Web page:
|Theodor Seuss Geisel Medal||The author and illustrator of the most distinguished beginning reader book.||2006||ALSC|
|Coretta Scott King Book Awards||Outstanding African American creators of children’s and young adult books that demonstrate an appreciation of African American culture and universal human values. Awards highlight author and illustrator categories.||1970||EMIERT – CSK|
|Coretta Scott King – John Steptoe Award for New Talent||Excellence in writing and illustration categories for books by African American creators with three or fewer published works.||1995||EMIERT – CSK|
|Coretta Scott King – Virginia Hamilton Award for Lifetime Achievement||Alternating each year between a creator and a practitioner, the Virginia Hamilton Award recognizes an African American author or illustrator who has made a lasting literary contribution through a body of work or a practitioner for substantital contributions through engagement with youth via reading and related activities using award-winning African American literature for children and young adults.||2010||EMIERT – CSK|
|William C. Morris YA Debut Award||A first-time author whose book represents an impressive new voice in young adult literature.||2009||YALSA|
|John Newbery Medal||The author of the most distinguished contribution to American literature for children.||1922||ALSC|
|YALSA Award for Excellence in Nonfiction for Young Adults||The best nonfiction book published for young adults, aged 12 to 18.||2010||YALSA|
|Odyssey Award for Excellence in Audiobook Production||The best audiobook produced for children or young adults.||2008||ALSC, YALSA, Booklist|
|Michael L. Printz Award||A book that exemplifies literary excellence in young adult literature.||2000||YALSA, Booklist|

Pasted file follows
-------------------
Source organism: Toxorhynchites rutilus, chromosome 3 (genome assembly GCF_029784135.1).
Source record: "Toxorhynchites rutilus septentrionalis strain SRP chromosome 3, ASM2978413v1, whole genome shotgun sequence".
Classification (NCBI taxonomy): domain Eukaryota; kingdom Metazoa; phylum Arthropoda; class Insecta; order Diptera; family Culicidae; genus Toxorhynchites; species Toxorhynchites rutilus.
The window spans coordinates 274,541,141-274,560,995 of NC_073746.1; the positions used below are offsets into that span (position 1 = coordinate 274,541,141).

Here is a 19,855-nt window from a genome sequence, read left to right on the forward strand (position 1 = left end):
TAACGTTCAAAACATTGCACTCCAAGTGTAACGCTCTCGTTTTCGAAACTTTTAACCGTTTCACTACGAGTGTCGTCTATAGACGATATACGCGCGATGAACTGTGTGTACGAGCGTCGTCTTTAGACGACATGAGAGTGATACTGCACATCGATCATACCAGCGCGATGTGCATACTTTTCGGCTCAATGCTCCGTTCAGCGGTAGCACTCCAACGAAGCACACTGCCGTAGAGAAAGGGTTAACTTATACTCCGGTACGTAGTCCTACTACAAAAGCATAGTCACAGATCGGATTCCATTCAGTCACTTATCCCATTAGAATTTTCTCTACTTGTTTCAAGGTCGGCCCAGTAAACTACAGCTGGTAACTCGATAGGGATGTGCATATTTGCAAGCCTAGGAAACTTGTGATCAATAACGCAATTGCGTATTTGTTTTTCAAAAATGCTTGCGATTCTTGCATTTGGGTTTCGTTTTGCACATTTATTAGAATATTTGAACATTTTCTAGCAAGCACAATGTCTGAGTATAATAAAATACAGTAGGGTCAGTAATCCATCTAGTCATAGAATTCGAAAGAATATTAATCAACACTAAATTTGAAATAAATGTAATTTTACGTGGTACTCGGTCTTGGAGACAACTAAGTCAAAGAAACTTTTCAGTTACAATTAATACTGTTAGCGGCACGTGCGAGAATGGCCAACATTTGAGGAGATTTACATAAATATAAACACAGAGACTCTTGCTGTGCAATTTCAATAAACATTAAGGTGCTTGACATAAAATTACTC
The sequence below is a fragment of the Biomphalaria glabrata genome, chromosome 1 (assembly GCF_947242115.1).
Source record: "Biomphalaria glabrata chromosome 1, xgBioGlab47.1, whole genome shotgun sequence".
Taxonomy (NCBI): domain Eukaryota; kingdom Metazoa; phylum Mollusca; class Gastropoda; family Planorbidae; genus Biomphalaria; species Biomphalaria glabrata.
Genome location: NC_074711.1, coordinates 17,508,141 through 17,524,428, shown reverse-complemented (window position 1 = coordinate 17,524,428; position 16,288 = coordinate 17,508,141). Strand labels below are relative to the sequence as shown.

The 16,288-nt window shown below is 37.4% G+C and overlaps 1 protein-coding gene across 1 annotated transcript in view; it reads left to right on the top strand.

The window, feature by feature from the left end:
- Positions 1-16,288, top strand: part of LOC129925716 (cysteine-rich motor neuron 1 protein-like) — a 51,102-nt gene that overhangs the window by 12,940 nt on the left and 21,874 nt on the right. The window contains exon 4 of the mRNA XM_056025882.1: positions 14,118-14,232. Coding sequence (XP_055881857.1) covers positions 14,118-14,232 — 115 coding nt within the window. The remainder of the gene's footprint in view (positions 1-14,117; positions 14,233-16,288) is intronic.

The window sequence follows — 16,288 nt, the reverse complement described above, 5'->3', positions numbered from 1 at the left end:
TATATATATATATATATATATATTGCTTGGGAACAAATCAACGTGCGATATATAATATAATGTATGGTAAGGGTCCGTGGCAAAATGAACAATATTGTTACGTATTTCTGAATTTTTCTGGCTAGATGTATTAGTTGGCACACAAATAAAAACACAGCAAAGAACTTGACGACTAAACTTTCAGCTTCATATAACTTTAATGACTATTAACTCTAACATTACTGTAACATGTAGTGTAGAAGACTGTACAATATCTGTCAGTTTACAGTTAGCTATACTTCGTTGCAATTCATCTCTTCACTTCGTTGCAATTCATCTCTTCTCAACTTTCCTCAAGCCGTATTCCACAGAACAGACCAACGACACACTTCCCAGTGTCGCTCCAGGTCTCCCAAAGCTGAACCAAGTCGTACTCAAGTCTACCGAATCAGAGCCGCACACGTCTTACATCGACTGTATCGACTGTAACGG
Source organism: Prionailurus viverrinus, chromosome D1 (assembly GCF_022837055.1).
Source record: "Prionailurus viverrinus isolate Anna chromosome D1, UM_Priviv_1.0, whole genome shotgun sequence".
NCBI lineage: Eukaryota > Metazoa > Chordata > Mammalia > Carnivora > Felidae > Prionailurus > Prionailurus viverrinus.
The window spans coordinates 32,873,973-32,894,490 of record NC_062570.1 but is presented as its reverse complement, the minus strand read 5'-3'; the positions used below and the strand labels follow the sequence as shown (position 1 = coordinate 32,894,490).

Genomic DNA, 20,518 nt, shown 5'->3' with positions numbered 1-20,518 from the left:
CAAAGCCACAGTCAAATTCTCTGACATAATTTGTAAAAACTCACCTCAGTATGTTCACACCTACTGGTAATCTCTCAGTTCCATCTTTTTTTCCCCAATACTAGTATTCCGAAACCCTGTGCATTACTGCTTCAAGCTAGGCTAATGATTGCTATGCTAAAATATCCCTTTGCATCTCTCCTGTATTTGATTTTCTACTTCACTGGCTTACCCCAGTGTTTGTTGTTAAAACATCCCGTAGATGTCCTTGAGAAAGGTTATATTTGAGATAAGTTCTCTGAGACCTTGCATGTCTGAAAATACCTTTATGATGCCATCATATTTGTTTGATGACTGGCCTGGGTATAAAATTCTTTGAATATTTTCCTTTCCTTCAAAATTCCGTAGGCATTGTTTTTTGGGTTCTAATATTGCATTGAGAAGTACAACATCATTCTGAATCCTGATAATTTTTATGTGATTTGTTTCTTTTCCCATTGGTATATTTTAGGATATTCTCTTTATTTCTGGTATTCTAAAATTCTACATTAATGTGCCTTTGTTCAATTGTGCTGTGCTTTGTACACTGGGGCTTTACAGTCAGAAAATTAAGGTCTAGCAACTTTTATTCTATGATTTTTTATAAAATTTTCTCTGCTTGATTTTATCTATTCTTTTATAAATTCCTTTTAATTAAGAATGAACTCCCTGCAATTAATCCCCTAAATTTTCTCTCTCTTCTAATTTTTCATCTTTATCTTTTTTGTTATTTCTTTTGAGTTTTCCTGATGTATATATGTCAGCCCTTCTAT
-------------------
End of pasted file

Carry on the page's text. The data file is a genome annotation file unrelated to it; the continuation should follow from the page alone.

|Schneider Family Book Awards||Authors or illustrators of books that embody an artistic expression of the disability experience. Three awards recognize books for younger children, middle grades, and teens.||2004||ALA|
|Robert F. Sibert Informational Book Medal||Author and illustrator of the most distinguished informational book for children.||2001||ALSC|
|Stonewall Book Award – Mike Morgan & Larry Romans Children’s & Young Adult Literature Award||A book for children or young adults distinguished for exceptional merit relating to the gay/lesbian/bisexual/transgender experience.||2010||Rainbow Round Table (RRT)|
|Sydney Taylor Book Award||Books with high literary standards that authentically portray the Jewish experience. Presented for picture book, middle grade, and young adult categories.||1968||Association of Jewish Libraries (AJL)|
Because these are the awards of the American Library Association and its affiliates, the geography of where a book is published and where its creators reside play a role in setting eligibility. If you’d like to explore other awards, the McNairy Library at Millersville University in Pennsylvania maintains a list of juvenile literature awards from ALA and other organizations, including some that are based in other countries or that focus on books published outside the United States.